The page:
Guinea declares state of emergency after poll clashes
The Guinean authorities have declared a state of emergency as violence continues in the aftermath of a disputed presidential election.
Reports say three people were found dead in the capital Conakry after the latest clashes between the security forces and opposition supporters.
The winning candidate, Alpha Conde, says he wants to lead a process of national reconciliation.
His rival, Cellou Dalein Diallo, has alleged electoral fraud.
A spokesman for Interim President General Sekouba Konate said the emergency would remain in force until the election results were confirmed by the Supreme Court.
The court was given eight days to do so after the results were announced on Monday.
The spokesman, Major Mohamed Kasse, told AFP news agency the decree meant that "any protest, any gathering" was forbidden.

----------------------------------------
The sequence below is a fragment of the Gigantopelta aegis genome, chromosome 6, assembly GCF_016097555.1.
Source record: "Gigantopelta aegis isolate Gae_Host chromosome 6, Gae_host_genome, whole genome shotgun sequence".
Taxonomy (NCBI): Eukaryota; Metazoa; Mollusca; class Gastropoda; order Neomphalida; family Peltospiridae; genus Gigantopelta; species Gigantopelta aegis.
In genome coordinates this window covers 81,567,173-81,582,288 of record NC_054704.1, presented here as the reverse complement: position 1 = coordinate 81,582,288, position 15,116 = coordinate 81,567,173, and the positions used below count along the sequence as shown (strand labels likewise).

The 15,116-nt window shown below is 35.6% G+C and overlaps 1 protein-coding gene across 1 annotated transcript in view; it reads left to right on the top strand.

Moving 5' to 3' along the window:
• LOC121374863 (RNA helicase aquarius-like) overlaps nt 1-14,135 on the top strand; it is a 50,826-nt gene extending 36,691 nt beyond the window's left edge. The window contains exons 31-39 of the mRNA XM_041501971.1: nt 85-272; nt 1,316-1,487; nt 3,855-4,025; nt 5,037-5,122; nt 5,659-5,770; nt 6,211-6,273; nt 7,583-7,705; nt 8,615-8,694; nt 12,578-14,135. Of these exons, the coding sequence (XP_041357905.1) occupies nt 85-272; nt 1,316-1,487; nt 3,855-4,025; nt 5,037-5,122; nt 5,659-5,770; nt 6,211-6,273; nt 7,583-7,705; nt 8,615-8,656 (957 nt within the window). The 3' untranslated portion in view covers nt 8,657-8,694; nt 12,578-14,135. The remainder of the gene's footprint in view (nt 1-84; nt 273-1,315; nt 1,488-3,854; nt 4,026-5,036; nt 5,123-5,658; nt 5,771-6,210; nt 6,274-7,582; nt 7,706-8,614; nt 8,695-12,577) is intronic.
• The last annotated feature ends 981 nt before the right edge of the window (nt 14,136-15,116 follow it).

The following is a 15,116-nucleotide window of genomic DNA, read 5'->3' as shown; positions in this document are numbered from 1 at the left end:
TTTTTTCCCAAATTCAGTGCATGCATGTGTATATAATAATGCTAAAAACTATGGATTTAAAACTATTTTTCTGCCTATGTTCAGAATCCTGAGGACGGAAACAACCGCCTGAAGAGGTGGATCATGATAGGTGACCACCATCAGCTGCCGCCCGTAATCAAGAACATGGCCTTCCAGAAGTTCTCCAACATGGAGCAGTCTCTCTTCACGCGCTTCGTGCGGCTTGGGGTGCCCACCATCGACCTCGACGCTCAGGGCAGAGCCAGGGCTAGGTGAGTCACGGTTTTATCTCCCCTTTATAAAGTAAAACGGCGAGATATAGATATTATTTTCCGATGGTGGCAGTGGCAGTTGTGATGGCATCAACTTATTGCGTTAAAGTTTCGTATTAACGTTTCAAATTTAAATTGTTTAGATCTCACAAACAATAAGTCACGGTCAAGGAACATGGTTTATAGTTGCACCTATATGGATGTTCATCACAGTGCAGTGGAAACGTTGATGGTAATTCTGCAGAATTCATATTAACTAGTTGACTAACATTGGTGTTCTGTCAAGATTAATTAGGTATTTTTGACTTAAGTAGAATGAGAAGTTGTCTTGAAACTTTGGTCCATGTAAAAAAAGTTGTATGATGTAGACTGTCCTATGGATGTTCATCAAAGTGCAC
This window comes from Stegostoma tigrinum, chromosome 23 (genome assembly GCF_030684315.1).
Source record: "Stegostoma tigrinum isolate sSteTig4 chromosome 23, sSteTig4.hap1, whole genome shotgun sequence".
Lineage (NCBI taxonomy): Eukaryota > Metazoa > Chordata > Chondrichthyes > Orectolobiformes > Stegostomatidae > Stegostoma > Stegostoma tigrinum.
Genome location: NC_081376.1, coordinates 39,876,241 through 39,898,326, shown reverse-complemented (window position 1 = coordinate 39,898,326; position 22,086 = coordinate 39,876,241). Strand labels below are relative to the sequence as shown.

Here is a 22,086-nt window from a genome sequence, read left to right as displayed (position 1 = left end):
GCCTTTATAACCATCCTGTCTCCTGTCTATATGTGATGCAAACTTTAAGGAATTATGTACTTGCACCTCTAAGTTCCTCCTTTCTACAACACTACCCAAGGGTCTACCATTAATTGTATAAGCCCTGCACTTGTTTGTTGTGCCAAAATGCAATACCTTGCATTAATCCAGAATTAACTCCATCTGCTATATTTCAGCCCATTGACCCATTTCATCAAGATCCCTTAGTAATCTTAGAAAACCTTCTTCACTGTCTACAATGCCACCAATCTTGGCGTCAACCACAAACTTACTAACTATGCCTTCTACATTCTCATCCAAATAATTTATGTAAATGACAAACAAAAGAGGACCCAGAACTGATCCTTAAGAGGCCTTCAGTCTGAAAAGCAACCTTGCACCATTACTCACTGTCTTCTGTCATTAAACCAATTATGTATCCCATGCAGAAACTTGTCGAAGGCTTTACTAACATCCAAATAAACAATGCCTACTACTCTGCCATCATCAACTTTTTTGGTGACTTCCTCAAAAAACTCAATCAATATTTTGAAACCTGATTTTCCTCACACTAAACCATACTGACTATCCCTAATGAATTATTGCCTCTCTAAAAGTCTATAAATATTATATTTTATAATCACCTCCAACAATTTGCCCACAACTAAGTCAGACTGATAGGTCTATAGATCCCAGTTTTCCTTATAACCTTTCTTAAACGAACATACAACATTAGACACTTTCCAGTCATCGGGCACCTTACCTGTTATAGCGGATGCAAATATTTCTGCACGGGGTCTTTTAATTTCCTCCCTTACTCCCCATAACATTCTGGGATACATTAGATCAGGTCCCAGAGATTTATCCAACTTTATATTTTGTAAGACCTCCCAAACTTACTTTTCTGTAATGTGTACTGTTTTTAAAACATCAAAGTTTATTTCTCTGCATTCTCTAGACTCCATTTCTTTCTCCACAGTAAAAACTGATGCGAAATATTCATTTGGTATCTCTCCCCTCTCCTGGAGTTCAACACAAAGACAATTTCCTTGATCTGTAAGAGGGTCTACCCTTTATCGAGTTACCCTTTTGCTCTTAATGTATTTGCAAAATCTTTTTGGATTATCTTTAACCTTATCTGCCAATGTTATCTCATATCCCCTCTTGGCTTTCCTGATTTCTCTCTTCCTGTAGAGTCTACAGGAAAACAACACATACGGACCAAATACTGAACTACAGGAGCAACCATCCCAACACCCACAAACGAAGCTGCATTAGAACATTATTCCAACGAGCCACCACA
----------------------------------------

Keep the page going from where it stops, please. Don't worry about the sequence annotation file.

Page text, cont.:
The elections mark an end to 52 years of authoritarian rule, but since the first round in June, won by Mr Diallo - a former prime minister - the process has been marred by violence and delays.
Mr Conde won 52.52% of the vote in the second round, against 47.48% for Mr Diallo, according to interim results released by the electoral commission.
But Mr Diallo said he believed there had been fraud in some electoral districts, and mounted a legal challenge.
At least seven people are reported to have been killed in violence since then.
Supporters from rival political parties and ethnic groups have been involved in the clashes, while security forces have fired sporadically.
On Tuesday interim Prime Minister Jean Marie Dore blamed Mr Diallo's supporters for the violence, describing them as hooligans.
But Mr Diallo accused the security forces of "savage brutality" against his supporters and members of his Peul ethnic group.
Before the run-off both Mr Diallo and Mr Conde - who comes from another ethnic group, the Malinke - had promised to include each other in government.
Despite the Peuls' economic dominance, no member of their community has never been president, while the Malinke have been heavily represented among the country's military rulers.